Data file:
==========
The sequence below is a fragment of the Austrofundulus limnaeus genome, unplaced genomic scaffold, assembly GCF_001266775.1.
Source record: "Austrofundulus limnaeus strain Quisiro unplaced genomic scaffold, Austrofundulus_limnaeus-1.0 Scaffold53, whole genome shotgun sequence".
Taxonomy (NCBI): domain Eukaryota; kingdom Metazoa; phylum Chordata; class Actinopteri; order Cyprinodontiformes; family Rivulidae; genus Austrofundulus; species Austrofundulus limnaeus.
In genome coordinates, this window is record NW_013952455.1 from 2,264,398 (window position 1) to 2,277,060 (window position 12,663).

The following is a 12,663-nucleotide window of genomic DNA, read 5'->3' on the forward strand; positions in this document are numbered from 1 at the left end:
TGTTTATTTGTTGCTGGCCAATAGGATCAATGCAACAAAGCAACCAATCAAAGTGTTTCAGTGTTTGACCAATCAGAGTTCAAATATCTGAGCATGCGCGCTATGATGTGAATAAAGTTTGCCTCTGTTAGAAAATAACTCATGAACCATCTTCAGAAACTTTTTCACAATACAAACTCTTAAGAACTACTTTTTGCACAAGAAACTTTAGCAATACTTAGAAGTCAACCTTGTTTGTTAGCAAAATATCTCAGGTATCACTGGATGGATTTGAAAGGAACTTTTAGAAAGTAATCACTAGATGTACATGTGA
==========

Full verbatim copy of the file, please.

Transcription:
The sequence below is a fragment of the Austrofundulus limnaeus genome, unplaced genomic scaffold, assembly GCF_001266775.1.
Source record: "Austrofundulus limnaeus strain Quisiro unplaced genomic scaffold, Austrofundulus_limnaeus-1.0 Scaffold53, whole genome shotgun sequence".
Taxonomy (NCBI): domain Eukaryota; kingdom Metazoa; phylum Chordata; class Actinopteri; order Cyprinodontiformes; family Rivulidae; genus Austrofundulus; species Austrofundulus limnaeus.
In genome coordinates, this window is record NW_013952455.1 from 2,264,398 (window position 1) to 2,277,060 (window position 12,663).

The following is a 12,663-nucleotide window of genomic DNA, read 5'->3' on the forward strand; positions in this document are numbered from 1 at the left end:
TGTTTATTTGTTGCTGGCCAATAGGATCAATGCAACAAAGCAACCAATCAAAGTGTTTCAGTGTTTGACCAATCAGAGTTCAAATATCTGAGCATGCGCGCTATGATGTGAATAAAGTTTGCCTCTGTTAGAAAATAACTCATGAACCATCTTCAGAAACTTTTTCACAATACAAACTCTTAAGAACTACTTTTTGCACAAGAAACTTTAGCAATACTTAGAAGTCAACCTTGTTTGTTAGCAAAATATCTCAGGTATCACTGGATGGATTTGAAAGGAACTTTTAGAAAGTAATCACTAGATGTACATGTGA